A federal Health Department proposal could see overseas-trained doctors blocked from gaining visas to work in Australia. How will this impact Indian doctors panning to move to Australia?
A federal Health Department proposal could see overseas-trained doctors blocked from gaining visas to work in Australia.
Seema Chauhan, Queensland-based registered migration agent, says this year the government removed Dental professionals and this is a surprising proposal.
Australian medical professionals say the plan would ease the pressure on local graduates struggling to find jobs.
Dr Muhammad Awais came to Australia from Pakistan in 2009 and works as a general practitioner in Campbelltown, in Sydney's west.
He says he's thoroughly enjoyed the experience - "Absolutely it feels just like I'm home. The respect, the love and the community just accept us like we are one of their own."
A submission to the latest review of the Skilled Occupations List has been obtained by the Australian newspaper.
It shows the federal Health Department has called for 41 roles, including GPs and surgeons, to be removed from the list.
The Australian Medical Association doesn't support a total ban but its New South Wales President, Brad Frankum, says there is merit to the idea - "Overseas-trained doctors have been a really important part of our health system for a long time and continue to be so, but we're facing a situation now where we have a larger number of local graduates who have been trained in Australia. And our first responsibility is to make sure that those graduates have jobs to go into."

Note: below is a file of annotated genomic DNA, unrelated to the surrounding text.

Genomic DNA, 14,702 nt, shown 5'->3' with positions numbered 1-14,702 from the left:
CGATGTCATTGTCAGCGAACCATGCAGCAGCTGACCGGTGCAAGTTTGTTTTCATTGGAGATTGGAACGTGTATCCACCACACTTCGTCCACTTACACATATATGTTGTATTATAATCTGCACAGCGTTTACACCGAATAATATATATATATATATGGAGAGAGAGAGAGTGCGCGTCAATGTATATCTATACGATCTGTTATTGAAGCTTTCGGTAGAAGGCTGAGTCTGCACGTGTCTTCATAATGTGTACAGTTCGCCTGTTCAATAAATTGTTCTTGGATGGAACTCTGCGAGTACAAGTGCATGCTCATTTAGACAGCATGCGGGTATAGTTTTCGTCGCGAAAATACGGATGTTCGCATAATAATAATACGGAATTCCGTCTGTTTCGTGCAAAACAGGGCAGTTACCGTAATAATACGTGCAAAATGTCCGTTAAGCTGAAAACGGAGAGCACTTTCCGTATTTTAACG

Medical schools have continued to open across the country over the past ten years.
Seema Chauhan adds that maybe the government wants to create more jobs for locally trained doctors.
While all Australian students are guaranteed intern placements, competition for jobs is fierce with few wanting to move to remote areas.
The Rural Doctors Association of Australia's Dr Ewen McPhee says it's foreign doctors that often fill the gaps in those locations - "We need to start training our own doctors and our own medical students in the skills that they need to go to the bush."
A statement from the federal Health Department says while overseas trained doctors play an important role, as the number of Australian trained doctors has increased substantially over the past decade, it's timely to consider whether existing immigration markers are still appropriate for health workforce needs.
The Turnbull government reportedly rejected the proposal before the election but is expected to revisit it in coming months.
Seema Chauhan adds that Indian doctors should not worry about this proposal as the changes are only in SOL and will not affect CSOL or employee sponsored nomination.